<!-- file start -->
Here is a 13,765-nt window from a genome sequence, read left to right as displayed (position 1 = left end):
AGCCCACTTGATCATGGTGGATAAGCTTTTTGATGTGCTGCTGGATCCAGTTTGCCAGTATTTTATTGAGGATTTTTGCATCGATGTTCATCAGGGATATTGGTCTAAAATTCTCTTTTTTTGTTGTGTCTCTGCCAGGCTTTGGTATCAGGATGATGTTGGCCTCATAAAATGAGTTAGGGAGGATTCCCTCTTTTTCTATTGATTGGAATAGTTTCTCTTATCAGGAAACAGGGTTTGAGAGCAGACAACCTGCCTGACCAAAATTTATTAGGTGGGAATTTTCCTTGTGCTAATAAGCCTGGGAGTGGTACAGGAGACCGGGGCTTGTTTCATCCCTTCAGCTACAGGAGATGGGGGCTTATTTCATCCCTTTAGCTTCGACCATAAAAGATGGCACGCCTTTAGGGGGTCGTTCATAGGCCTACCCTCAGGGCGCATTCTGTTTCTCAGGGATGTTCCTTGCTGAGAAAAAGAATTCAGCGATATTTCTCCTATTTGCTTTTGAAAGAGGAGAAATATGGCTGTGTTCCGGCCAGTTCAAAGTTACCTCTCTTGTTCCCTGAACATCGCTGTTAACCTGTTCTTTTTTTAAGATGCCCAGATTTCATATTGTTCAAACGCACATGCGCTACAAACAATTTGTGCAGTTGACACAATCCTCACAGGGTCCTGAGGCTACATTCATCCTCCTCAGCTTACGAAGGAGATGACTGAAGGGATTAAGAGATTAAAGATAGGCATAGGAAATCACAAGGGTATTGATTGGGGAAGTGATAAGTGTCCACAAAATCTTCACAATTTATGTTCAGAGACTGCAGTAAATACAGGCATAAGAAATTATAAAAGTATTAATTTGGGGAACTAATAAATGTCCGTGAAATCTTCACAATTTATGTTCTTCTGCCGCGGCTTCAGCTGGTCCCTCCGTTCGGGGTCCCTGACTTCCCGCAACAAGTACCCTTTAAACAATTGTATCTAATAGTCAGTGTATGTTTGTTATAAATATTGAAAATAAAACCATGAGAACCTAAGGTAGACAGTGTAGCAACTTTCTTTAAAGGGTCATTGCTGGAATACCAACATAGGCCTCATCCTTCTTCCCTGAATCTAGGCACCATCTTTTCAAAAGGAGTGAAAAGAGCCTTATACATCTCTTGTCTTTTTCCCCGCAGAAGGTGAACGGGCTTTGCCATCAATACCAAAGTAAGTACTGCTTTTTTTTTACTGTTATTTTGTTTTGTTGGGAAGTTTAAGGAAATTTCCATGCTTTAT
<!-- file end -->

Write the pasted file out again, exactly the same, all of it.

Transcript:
Here is a 13,765-nt window from a genome sequence, read left to right as displayed (position 1 = left end):
AGCCCACTTGATCATGGTGGATAAGCTTTTTGATGTGCTGCTGGATCCAGTTTGCCAGTATTTTATTGAGGATTTTTGCATCGATGTTCATCAGGGATATTGGTCTAAAATTCTCTTTTTTTGTTGTGTCTCTGCCAGGCTTTGGTATCAGGATGATGTTGGCCTCATAAAATGAGTTAGGGAGGATTCCCTCTTTTTCTATTGATTGGAATAGTTTCTCTTATCAGGAAACAGGGTTTGAGAGCAGACAACCTGCCTGACCAAAATTTATTAGGTGGGAATTTTCCTTGTGCTAATAAGCCTGGGAGTGGTACAGGAGACCGGGGCTTGTTTCATCCCTTCAGCTACAGGAGATGGGGGCTTATTTCATCCCTTTAGCTTCGACCATAAAAGATGGCACGCCTTTAGGGGGTCGTTCATAGGCCTACCCTCAGGGCGCATTCTGTTTCTCAGGGATGTTCCTTGCTGAGAAAAAGAATTCAGCGATATTTCTCCTATTTGCTTTTGAAAGAGGAGAAATATGGCTGTGTTCCGGCCAGTTCAAAGTTACCTCTCTTGTTCCCTGAACATCGCTGTTAACCTGTTCTTTTTTTAAGATGCCCAGATTTCATATTGTTCAAACGCACATGCGCTACAAACAATTTGTGCAGTTGACACAATCCTCACAGGGTCCTGAGGCTACATTCATCCTCCTCAGCTTACGAAGGAGATGACTGAAGGGATTAAGAGATTAAAGATAGGCATAGGAAATCACAAGGGTATTGATTGGGGAAGTGATAAGTGTCCACAAAATCTTCACAATTTATGTTCAGAGACTGCAGTAAATACAGGCATAAGAAATTATAAAAGTATTAATTTGGGGAACTAATAAATGTCCGTGAAATCTTCACAATTTATGTTCTTCTGCCGCGGCTTCAGCTGGTCCCTCCGTTCGGGGTCCCTGACTTCCCGCAACAAGTACCCTTTAAACAATTGTATCTAATAGTCAGTGTATGTTTGTTATAAATATTGAAAATAAAACCATGAGAACCTAAGGTAGACAGTGTAGCAACTTTCTTTAAAGGGTCATTGCTGGAATACCAACATAGGCCTCATCCTTCTTCCCTGAATCTAGGCACCATCTTTTCAAAAGGAGTGAAAAGAGCCTTATACATCTCTTGTCTTTTTCCCCGCAGAAGGTGAACGGGCTTTGCCATCAATACCAAAGTAAGTACTGCTTTTTTTTTACTGTTATTTTGTTTTGTTGGGAAGTTTAAGGAAATTTCCATGCTTTAT